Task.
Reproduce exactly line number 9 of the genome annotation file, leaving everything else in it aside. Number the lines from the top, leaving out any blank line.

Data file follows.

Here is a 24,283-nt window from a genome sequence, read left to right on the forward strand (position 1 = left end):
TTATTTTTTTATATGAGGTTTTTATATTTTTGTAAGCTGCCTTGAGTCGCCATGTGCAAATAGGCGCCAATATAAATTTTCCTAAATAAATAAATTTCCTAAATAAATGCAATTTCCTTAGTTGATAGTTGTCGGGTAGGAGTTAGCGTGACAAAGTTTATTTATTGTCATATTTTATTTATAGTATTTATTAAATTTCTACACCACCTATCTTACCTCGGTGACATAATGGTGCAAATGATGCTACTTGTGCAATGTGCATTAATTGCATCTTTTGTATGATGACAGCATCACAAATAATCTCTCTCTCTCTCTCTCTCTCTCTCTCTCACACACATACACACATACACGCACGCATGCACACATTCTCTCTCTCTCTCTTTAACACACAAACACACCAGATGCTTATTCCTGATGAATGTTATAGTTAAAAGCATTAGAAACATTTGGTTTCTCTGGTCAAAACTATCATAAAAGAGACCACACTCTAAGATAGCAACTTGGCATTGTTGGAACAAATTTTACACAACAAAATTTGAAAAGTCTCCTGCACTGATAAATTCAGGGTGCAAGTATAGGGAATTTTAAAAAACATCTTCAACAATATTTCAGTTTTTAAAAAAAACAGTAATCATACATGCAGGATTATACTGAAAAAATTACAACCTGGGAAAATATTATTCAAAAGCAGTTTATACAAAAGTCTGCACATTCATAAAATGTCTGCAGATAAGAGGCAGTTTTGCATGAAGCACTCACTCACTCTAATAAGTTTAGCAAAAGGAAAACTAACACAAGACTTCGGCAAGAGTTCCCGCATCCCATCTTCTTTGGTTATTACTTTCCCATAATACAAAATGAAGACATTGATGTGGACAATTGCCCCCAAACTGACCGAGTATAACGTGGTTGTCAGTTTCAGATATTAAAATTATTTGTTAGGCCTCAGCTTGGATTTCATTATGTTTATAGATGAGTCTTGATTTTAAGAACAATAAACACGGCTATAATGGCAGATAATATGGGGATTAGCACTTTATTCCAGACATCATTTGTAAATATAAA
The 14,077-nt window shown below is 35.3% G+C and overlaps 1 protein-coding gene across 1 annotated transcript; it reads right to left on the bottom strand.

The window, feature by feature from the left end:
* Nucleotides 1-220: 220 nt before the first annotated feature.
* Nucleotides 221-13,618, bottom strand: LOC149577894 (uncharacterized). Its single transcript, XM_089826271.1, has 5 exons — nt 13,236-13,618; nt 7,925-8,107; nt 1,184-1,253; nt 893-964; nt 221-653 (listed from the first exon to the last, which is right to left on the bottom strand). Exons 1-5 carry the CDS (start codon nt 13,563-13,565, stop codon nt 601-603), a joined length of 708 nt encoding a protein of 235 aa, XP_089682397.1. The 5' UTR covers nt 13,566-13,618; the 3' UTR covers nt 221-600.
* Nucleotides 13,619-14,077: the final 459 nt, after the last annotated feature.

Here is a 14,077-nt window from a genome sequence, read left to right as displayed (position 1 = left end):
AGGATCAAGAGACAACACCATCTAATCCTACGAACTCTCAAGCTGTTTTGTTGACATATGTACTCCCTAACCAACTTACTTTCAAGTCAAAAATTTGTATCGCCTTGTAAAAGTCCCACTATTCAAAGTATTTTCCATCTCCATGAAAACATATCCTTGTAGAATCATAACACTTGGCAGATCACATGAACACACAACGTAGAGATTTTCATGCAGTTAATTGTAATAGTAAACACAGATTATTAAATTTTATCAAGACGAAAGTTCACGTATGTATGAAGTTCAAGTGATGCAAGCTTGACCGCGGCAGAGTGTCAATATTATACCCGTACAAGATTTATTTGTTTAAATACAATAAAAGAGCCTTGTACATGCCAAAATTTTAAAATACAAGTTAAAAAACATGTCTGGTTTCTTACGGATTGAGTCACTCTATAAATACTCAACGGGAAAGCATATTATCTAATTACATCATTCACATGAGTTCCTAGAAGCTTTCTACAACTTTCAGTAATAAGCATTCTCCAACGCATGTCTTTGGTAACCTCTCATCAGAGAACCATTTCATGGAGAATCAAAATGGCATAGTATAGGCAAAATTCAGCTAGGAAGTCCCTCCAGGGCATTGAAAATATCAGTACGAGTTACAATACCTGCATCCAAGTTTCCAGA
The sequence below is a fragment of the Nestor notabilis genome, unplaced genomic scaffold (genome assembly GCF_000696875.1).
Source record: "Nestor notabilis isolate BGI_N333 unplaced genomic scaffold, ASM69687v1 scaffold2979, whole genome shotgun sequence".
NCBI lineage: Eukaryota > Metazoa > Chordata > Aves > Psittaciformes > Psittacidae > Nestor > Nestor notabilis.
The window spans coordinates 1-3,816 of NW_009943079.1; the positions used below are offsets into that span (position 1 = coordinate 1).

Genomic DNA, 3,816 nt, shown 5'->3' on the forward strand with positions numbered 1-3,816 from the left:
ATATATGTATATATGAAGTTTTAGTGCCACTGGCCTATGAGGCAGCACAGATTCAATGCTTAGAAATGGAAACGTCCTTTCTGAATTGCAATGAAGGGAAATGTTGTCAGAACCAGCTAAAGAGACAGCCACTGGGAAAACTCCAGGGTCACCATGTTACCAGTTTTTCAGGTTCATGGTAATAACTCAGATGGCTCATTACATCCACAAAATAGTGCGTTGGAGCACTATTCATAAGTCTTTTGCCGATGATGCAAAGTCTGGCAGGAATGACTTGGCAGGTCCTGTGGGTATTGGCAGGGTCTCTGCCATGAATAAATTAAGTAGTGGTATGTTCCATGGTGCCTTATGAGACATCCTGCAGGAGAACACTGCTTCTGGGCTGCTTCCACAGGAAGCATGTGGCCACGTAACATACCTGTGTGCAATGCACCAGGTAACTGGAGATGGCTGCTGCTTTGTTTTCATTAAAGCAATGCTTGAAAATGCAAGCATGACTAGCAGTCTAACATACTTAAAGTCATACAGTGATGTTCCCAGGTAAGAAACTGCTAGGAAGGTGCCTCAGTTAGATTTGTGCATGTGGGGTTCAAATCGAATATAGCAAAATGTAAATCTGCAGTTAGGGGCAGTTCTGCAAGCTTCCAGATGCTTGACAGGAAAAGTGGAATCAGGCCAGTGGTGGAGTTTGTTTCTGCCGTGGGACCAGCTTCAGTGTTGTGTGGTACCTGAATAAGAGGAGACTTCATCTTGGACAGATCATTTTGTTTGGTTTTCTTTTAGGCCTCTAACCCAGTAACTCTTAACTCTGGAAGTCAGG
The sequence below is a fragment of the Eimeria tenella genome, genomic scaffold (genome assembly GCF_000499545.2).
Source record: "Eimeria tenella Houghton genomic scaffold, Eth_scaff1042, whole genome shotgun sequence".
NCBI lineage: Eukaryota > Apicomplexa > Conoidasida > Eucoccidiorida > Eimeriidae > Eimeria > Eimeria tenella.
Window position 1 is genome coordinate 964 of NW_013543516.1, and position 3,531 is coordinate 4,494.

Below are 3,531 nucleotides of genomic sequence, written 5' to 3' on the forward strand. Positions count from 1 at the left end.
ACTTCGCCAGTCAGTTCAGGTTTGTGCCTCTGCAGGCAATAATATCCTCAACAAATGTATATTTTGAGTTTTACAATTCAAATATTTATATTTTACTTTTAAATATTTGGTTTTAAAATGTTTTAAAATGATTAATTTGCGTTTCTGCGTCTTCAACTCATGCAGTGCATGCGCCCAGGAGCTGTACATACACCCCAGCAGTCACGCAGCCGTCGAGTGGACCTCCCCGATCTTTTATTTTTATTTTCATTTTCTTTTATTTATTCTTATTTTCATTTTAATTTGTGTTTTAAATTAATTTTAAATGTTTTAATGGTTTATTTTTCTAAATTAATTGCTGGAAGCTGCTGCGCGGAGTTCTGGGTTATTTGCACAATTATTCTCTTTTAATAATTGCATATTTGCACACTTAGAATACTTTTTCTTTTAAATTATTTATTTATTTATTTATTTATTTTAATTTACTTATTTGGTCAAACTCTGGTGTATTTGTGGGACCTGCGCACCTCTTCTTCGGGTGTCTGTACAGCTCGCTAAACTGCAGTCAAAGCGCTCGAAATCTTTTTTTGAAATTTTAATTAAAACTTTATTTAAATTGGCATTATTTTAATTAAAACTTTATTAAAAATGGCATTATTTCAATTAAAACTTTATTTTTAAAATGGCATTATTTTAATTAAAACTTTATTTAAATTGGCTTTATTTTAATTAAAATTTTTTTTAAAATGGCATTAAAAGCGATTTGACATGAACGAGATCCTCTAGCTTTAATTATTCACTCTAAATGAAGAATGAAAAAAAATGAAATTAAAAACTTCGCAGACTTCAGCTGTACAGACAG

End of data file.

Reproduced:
AGGATCAAGAGACAACACCATCTAATCCTACGAACTCTCAAGCTGTTTTGTTGACATATGTACTCCCTAACCAACTTACTTTCAAGTCAAAAATTTGTATCGCCTTGTAAAAGTCCCACTATTCAAAGTATTTTCCATCTCCATGAAAACATATCCTTGTAGAATCATAACACTTGGCAGATCACATGAACACACAACGTAGAGATTTTCATGCAGTTAATTGTAATAGTAAACACAGATTATTAAATTTTATCAAGACGAAAGTTCACGTATGTATGAAGTTCAAGTGATGCAAGCTTGACCGCGGCAGAGTGTCAATATTATACCCGTACAAGATTTATTTGTTTAAATACAATAAAAGAGCCTTGTACATGCCAAAATTTTAAAATACAAGTTAAAAAACATGTCTGGTTTCTTACGGATTGAGTCACTCTATAAATACTCAACGGGAAAGCATATTATCTAATTACATCATTCACATGAGTTCCTAGAAGCTTTCTACAACTTTCAGTAATAAGCATTCTCCAACGCATGTCTTTGGTAACCTCTCATCAGAGAACCATTTCATGGAGAATCAAAATGGCATAGTATAGGCAAAATTCAGCTAGGAAGTCCCTCCAGGGCATTGAAAATATCAGTACGAGTTACAATACCTGCATCCAAGTTTCCAGA